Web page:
Lighting Guide | Artwork
Lighting a painting or sculpture can add a touch of sophistication and charm to your interior or garden. It highlights your artistic tastes, passions, and travel memories, creating an ambiance that truly reflects you.
Accentuating a piece of art with specific lighting involves playing with shadows and lights to capture attention. Hence, one might consider creating a dimmer environment to emphasize the light around the artwork.
Lighting can transform artwork into a masterpiece.
The integrity and precision of lighting play a crucial role in faithfully representing the colors, materials, and dimensions of an artwork with authenticity.
- Employ a high color rendering index of ≥90 or even ≥95 💡 for optimal color fidelity.
- Determine a color temperature 💡 tailored for specific artworks or for an ensemble, ensuring it harmonizes with your living spaces. Warm tones enhance reds/oranges, corten steel, and wood, while cooler shades emphasize blues/greens, concrete, and glass. The 3000K or 3500K can be an ideal compromise for residences, while 4000K is more common in museums.
- Avoid light sources emitting UV and IR, which can degrade pigments. LEDs are usually apt for this purpose, excluding "blue-free" sources derived from violet LEDs (instead of blue), used residentially for their positive impact on melatonin production. Moreover, keep artworks away from windows and natural light for similar protective reasons.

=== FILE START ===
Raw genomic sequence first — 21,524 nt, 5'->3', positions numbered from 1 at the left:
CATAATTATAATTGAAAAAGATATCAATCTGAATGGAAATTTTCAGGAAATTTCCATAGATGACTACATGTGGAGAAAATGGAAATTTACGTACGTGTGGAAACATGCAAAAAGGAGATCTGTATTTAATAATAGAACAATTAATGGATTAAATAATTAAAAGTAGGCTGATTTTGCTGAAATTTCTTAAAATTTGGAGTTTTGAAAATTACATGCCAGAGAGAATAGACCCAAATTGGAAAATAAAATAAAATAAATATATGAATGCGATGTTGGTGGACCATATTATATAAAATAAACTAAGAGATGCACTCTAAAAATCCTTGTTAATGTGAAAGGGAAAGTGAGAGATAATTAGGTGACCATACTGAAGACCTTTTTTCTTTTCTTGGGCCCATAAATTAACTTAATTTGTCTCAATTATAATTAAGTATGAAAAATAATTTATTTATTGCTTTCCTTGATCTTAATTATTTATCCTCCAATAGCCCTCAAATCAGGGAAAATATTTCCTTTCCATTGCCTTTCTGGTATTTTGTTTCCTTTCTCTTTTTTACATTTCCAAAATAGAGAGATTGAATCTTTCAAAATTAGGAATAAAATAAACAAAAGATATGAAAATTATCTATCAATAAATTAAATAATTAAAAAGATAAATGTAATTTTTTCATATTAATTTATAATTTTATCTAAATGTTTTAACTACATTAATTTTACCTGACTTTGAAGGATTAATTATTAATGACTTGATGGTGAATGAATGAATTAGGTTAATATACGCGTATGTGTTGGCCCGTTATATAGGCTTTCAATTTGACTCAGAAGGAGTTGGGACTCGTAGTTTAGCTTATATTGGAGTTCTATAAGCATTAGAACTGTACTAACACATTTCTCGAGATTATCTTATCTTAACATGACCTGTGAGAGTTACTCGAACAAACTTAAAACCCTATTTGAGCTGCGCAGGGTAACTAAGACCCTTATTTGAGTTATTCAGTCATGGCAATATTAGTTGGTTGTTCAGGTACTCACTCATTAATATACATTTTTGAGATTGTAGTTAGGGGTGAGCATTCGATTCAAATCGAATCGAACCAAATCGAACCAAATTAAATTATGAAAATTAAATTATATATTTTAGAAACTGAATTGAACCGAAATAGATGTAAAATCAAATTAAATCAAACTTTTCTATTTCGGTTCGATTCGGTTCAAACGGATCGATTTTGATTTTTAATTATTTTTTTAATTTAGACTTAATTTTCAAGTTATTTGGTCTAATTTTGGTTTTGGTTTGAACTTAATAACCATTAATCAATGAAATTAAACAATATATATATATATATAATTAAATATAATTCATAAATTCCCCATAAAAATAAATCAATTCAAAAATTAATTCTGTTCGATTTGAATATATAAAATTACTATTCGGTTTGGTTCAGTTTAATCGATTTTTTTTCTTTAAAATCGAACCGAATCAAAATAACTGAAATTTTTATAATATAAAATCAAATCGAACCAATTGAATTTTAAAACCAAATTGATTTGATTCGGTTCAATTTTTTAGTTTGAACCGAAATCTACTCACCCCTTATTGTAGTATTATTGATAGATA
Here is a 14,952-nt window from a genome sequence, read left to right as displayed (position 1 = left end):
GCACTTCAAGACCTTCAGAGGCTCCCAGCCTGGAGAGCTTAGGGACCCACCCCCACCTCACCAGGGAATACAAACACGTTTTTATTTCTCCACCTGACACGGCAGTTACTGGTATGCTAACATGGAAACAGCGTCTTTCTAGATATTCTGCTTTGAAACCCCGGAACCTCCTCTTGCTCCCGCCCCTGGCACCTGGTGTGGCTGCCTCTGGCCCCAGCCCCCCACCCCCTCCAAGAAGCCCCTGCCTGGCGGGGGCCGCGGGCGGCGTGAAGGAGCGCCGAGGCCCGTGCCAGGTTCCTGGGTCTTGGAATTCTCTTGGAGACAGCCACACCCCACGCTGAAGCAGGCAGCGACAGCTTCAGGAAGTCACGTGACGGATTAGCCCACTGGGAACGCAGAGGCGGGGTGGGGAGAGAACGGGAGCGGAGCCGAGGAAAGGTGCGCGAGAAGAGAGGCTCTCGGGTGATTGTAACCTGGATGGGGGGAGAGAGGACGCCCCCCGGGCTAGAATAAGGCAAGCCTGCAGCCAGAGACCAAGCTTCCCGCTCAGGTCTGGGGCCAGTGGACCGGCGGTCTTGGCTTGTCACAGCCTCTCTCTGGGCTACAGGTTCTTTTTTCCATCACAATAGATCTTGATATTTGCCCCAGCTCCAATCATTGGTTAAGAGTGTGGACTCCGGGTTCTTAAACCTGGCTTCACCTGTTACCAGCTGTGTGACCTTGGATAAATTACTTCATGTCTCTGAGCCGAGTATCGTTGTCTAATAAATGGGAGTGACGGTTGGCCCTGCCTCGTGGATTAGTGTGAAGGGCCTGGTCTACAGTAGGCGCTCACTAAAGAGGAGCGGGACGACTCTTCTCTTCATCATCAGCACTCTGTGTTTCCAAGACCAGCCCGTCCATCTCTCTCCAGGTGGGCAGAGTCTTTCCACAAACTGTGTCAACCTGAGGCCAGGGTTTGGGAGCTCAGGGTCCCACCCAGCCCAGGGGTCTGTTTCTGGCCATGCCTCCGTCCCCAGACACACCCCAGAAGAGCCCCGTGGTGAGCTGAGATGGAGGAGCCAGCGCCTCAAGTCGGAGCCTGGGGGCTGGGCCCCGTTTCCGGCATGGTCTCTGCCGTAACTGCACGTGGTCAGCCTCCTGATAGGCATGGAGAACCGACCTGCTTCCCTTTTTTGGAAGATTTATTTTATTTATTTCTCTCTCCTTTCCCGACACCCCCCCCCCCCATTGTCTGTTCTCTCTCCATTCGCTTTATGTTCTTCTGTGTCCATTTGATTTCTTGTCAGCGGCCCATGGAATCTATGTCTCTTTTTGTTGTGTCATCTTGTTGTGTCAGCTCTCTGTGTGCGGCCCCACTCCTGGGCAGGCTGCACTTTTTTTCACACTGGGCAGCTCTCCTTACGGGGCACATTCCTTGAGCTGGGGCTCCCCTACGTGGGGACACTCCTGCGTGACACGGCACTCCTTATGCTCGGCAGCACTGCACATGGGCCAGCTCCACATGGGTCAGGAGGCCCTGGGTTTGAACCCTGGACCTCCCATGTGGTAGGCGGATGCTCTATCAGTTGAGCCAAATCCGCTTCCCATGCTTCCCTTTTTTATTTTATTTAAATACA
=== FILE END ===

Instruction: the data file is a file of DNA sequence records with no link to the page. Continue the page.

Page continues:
- Opt for lenses that match the width of the painting or the dimensions of the sculpture, ensuring the beam doesn't disrupt the viewer's experience (unless intended).
- Position light sources to achieve uniform illumination on canvases or balanced lighting for sculptures, always mindful of visual comfort. Ideally, lights should be placed between the viewer and the artwork, directed towards it. Top-down, or "zenithal," lighting feels more natural, while bottom-up lighting imparts a more "dramatic" effect with contrasting shadows.
Solutions for Residential Lighting
The means to achieve optimal lighting are numerous:
- Gorge Lumineuse (Indirect Lighting): Probably the cleanest and most homogeneous way to light a painting, from a reservation in the ceiling (in construction or renovation). It should be a little wider than the thickness of the artwork, even up to 30-40cm for a skylight effect. Care should be taken with reflections between the light source in the gorge and the material of the painting, which may be more or less reflective.
- Adjustable Spots or Asymmetric Optics: Recessed or exposed, on rails or fixed, this is a quite flexible way to light an artwork, especially if it might change. The same aesthetic of these spots can be found elsewhere in the house, providing continuity (with different optics, intensities, etc.). This can also refer to recessed floor lights for a sculpture or a textured wall.
- Asymmetric Diffusion Light Line: Visible or recessed, this directed and homogeneous lighting can be sized based on the width of the painting, for a very effective rendering on the canvas and an added luminosity in the room. In a corridor, it emphasizes direction.
- Wall Sconce for Paintings: Linear or spot, this solution is quite effective for lighting a painting from the top, across its entire length (as long as the model allows). It's less flexible (due to wall power supply) and is aesthetically more prominent.
- Lighting Integrated into Furniture: For smaller items, the same principle as spots or light lines is used, but in miniature form.
Copyright LampTwist | Guide to residential lighting - Written and illustrated by Aurore Renard - www.aurore.studio